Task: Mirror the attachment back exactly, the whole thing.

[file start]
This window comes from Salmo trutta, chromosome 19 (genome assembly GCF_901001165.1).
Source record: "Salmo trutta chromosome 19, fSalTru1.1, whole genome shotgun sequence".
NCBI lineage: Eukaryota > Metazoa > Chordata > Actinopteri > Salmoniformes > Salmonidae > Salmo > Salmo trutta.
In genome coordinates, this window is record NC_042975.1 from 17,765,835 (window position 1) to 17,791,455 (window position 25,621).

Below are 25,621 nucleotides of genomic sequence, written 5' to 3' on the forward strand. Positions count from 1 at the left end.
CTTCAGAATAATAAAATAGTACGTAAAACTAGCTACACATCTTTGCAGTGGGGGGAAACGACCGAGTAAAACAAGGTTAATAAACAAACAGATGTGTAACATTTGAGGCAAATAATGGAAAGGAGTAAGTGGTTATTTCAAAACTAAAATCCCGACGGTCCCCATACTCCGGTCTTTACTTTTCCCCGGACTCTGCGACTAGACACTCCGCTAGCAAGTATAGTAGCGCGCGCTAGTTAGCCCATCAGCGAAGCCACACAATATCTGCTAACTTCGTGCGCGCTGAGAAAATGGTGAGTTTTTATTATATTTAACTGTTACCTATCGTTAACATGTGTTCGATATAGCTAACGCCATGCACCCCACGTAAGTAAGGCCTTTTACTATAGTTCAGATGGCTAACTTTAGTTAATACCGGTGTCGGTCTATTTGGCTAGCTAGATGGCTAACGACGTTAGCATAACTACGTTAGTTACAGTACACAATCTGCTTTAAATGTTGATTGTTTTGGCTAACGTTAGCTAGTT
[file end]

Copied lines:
This window comes from Salmo trutta, chromosome 19 (genome assembly GCF_901001165.1).
Source record: "Salmo trutta chromosome 19, fSalTru1.1, whole genome shotgun sequence".
NCBI lineage: Eukaryota > Metazoa > Chordata > Actinopteri > Salmoniformes > Salmonidae > Salmo > Salmo trutta.
In genome coordinates, this window is record NC_042975.1 from 17,765,835 (window position 1) to 17,791,455 (window position 25,621).

Below are 25,621 nucleotides of genomic sequence, written 5' to 3' on the forward strand. Positions count from 1 at the left end.
CTTCAGAATAATAAAATAGTACGTAAAACTAGCTACACATCTTTGCAGTGGGGGGAAACGACCGAGTAAAACAAGGTTAATAAACAAACAGATGTGTAACATTTGAGGCAAATAATGGAAAGGAGTAAGTGGTTATTTCAAAACTAAAATCCCGACGGTCCCCATACTCCGGTCTTTACTTTTCCCCGGACTCTGCGACTAGACACTCCGCTAGCAAGTATAGTAGCGCGCGCTAGTTAGCCCATCAGCGAAGCCACACAATATCTGCTAACTTCGTGCGCGCTGAGAAAATGGTGAGTTTTTATTATATTTAACTGTTACCTATCGTTAACATGTGTTCGATATAGCTAACGCCATGCACCCCACGTAAGTAAGGCCTTTTACTATAGTTCAGATGGCTAACTTTAGTTAATACCGGTGTCGGTCTATTTGGCTAGCTAGATGGCTAACGACGTTAGCATAACTACGTTAGTTACAGTACACAATCTGCTTTAAATGTTGATTGTTTTGGCTAACGTTAGCTAGTT